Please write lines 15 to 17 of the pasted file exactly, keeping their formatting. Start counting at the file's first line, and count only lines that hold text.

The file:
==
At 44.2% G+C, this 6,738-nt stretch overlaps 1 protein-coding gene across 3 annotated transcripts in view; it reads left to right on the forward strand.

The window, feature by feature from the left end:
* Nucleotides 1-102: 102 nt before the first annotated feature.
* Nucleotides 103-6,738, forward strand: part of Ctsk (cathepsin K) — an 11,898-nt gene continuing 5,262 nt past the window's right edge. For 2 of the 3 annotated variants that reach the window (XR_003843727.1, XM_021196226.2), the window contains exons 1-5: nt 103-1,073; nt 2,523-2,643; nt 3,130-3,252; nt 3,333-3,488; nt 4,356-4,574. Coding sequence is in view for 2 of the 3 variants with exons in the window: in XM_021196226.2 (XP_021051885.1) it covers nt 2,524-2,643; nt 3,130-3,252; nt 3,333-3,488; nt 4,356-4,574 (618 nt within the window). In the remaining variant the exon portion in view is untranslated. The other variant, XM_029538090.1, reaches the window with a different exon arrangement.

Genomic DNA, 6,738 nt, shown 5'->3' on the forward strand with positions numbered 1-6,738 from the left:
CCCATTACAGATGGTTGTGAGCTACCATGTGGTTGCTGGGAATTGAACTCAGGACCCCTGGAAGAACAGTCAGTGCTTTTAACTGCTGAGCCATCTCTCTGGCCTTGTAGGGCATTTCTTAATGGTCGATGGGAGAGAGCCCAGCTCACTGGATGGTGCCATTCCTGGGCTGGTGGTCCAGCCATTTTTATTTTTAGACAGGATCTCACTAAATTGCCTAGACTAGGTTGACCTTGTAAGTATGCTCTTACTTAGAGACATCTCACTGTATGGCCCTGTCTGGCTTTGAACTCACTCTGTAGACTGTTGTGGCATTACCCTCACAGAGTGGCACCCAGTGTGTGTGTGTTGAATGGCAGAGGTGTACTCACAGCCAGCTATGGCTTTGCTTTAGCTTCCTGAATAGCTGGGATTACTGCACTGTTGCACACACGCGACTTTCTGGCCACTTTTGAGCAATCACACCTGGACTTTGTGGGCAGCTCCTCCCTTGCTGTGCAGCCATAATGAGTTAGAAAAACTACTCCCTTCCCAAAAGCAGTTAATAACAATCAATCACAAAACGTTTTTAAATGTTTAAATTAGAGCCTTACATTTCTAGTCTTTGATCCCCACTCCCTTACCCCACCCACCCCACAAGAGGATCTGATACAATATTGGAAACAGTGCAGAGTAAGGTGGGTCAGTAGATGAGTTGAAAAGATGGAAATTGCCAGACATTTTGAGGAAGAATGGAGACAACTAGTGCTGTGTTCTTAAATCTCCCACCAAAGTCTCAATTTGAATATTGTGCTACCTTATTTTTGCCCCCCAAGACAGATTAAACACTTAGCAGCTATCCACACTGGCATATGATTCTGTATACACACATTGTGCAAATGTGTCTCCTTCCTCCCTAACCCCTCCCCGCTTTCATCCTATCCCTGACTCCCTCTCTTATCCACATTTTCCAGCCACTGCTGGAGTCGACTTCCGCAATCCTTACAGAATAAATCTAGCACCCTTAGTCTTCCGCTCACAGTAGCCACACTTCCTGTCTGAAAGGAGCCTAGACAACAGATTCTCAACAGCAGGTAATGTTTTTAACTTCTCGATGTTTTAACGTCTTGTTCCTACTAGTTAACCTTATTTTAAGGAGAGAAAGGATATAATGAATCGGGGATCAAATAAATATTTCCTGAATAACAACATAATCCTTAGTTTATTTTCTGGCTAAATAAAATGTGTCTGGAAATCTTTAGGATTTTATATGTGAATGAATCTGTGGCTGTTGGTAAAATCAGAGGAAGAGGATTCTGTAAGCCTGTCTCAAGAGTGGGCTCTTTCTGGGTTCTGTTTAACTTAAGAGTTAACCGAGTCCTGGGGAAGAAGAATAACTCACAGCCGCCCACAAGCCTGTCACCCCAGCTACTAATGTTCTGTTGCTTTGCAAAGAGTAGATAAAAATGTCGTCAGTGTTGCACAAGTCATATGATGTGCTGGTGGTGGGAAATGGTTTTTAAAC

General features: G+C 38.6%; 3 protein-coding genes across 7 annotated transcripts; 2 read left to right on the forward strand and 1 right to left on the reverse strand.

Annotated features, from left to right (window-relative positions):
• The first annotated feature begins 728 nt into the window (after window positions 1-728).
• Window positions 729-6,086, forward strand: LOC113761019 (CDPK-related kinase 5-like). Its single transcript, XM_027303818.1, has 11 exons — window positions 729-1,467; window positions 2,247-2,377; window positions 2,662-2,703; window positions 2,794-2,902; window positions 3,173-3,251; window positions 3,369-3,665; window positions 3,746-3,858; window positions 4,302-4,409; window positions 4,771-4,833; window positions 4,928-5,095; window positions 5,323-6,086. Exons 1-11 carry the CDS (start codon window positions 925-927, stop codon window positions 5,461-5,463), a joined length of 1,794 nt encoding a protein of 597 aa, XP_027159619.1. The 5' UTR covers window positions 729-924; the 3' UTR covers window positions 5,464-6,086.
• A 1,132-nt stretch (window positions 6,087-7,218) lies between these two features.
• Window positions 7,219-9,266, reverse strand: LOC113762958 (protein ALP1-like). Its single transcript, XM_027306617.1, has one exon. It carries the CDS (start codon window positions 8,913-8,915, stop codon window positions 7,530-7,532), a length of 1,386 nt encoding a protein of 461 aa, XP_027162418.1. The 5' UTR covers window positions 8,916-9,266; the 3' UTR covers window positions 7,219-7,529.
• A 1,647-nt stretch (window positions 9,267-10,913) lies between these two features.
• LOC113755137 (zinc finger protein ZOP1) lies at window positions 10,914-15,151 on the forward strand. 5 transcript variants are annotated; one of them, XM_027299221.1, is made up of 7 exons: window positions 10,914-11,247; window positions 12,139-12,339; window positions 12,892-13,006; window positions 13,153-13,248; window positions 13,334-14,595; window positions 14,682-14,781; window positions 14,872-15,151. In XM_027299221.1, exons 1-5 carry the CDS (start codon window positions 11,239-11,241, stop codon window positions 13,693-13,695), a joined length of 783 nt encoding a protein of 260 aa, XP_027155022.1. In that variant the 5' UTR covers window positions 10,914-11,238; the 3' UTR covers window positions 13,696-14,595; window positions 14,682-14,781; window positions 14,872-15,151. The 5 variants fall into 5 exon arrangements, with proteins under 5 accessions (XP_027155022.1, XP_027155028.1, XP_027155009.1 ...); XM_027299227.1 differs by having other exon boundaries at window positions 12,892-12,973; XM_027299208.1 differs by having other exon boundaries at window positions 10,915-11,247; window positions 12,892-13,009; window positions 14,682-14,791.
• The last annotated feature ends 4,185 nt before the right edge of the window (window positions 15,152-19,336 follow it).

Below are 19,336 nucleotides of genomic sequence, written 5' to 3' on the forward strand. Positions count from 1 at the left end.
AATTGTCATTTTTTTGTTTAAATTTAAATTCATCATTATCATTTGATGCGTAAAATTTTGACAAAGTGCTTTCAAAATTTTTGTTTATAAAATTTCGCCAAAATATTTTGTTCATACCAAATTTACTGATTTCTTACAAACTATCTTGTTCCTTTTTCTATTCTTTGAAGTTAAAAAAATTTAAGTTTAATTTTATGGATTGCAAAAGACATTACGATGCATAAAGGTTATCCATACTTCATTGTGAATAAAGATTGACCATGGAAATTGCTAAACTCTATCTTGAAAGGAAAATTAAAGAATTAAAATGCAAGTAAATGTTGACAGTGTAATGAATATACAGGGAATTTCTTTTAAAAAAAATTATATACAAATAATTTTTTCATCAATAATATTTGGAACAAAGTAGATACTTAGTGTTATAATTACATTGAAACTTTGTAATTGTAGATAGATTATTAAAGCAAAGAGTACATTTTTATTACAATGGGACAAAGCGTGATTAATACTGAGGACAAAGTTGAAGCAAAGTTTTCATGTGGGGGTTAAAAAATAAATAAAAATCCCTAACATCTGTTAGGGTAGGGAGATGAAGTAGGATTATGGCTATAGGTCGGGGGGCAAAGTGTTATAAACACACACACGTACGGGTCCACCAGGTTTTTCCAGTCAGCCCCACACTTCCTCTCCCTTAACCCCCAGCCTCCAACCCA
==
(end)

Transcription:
• The last annotated feature ends 4,185 nt before the right edge of the window (window positions 15,152-19,336 follow it).

Below are 19,336 nucleotides of genomic sequence, written 5' to 3' on the forward strand. Positions count from 1 at the left end.
AATTGTCATTTTTTTGTTTAAATTTAAATTCATCATTATCATTTGATGCGTAAAATTTTGACAAAGTGCTTTCAAAATTTTTGTTTATAAAATTTCGCCAAAATATTTTGTTCATACCAAATTTACTGATTTCTTACAAACTATCTTGTTCCTTTTTCTATTCTTTGAAGTTAAAAAAATTTAAGTTTAATTTTATGGATTGCAAAAGACATTACGATGCATAAAGGTTATCCATACTTCATTGTGAATAAAGATTGACCATGGAAATTGCTAAACTCTATCTTGAAAGGAAAATTAAAGAATTAAAATGCAAGTAAATGTTGACAGTGTAATGAATATACAGGGAATTTCTTTTAAAAAAAATTATATACAAATAATTTTTTCATCAATAATATTTGGAACAAAGTAGATACTTAGTGTTATAATTACATTGAAACTTTGTAATTGTAGATAGATTATTAAAGCAAAGAGTACATTTTTATTACAATGGGACAAAGCGTGATTAATACTGAGGACAAAGTTGAAGCAAAGTTTTCATGTGGGGGTTAAAAAATAAATAAAAATCCCTAACATCTGTTAGGGTAGGGAGATGAAGTAGGATTATGGCTATAGGTCGGGGGGCAAAGTGTTATAAACACACACACGTACGGGTCCACCAGGTTTTTCCAGTCAGCCCCACACTTCCTCTCCCTTAACCCCCAGCCTCCAACCCA